Although the nuances of each OCD subtype have historically made it challenging for providers to diagnose OCD properly, they have encouraged many people with OCD to build online communities around specific subtypes. These communities not only educate about OCD symptoms on platforms like Reddit, Quora, Facebook, and even the NOCD community feed, but they also encourage others who are silently suffering with undiagnosed OCD to realize that the turmoil they’re experiencing is a recognized subtype of OCD. People share detailed stories about living with their OCD subtype, and others read and relate to the content. 

After one realizes that OCD is not just a personality quirk that’s synonymous with being uptight, the next question they often ask is “how do I get better?” Through continued research, many with OCD realize that the condition is chronic when left untreated, but that it can be effectively overcome with a specific type of Cognitive Behavioral Therapy (CBT) called Exposure and Response Prevention (ERP)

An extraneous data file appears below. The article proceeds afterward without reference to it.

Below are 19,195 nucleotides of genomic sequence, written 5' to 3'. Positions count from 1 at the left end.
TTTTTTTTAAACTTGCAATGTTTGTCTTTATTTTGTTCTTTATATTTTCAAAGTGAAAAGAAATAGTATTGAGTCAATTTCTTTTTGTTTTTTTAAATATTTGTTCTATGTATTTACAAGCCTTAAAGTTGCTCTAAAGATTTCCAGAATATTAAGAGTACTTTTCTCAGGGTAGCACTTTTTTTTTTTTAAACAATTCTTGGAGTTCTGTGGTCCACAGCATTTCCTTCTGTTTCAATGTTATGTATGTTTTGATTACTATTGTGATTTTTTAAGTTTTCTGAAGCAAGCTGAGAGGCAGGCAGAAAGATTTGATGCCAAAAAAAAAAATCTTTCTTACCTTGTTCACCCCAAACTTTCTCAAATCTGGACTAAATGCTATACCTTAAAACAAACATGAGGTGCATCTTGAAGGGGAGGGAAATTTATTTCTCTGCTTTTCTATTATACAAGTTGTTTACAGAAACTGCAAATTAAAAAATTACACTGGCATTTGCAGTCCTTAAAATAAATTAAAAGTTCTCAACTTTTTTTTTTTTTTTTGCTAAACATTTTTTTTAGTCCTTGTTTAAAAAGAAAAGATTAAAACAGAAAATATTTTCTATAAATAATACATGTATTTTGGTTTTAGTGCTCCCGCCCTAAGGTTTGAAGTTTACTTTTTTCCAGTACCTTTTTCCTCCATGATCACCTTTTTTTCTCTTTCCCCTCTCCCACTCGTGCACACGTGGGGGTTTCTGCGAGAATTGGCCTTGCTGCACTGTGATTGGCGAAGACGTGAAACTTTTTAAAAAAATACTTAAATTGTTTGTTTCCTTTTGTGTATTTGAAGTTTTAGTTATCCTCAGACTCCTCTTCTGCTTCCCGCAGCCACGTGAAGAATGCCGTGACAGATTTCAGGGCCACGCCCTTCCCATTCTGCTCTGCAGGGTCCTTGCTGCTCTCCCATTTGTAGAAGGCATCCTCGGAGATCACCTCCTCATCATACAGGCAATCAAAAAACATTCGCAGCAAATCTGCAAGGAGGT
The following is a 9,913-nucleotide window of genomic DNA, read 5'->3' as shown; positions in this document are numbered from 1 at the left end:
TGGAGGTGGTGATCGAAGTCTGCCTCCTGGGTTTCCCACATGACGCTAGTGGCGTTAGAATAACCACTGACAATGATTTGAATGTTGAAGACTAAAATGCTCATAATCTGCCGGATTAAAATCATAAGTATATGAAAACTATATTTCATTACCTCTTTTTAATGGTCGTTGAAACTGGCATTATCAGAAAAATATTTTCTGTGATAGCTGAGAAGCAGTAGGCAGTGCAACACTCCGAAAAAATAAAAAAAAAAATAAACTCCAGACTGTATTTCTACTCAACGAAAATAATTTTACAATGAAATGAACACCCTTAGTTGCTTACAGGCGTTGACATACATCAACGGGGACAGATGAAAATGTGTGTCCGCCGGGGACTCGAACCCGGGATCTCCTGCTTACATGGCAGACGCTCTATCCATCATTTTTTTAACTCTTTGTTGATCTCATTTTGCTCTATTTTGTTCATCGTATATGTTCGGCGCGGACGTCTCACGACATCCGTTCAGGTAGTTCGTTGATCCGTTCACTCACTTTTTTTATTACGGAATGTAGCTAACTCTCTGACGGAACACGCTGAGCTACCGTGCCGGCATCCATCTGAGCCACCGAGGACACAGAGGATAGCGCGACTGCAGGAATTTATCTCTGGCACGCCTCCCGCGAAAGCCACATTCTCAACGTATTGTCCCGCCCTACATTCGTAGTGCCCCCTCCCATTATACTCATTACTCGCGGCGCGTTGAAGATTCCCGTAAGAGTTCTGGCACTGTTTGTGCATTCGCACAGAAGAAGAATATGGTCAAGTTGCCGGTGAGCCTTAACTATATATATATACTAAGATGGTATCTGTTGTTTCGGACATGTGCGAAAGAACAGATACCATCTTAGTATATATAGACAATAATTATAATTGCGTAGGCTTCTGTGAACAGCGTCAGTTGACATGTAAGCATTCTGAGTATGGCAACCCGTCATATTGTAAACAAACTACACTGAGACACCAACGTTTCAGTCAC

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ERP treatment centers around teaching people with OCD to respond to their fears in a more productive way by accepting uncertainty as opposed to stopping or neutralizing the obsessive fear via compulsive actions (i.e., compulsions) or other avoidant behaviors. In order to learn how to accept uncertainty, ERP-trained therapists will purposefully and creatively guide the person in triggering their OCD-related fear (i.e., through an exposure), and then teach them how to accept the uncertainty that accompanies the fear. Once accepting uncertainty becomes a new habit, as opposed to resorting to compulsive actions, the person with OCD typically experiences relief from their suffering.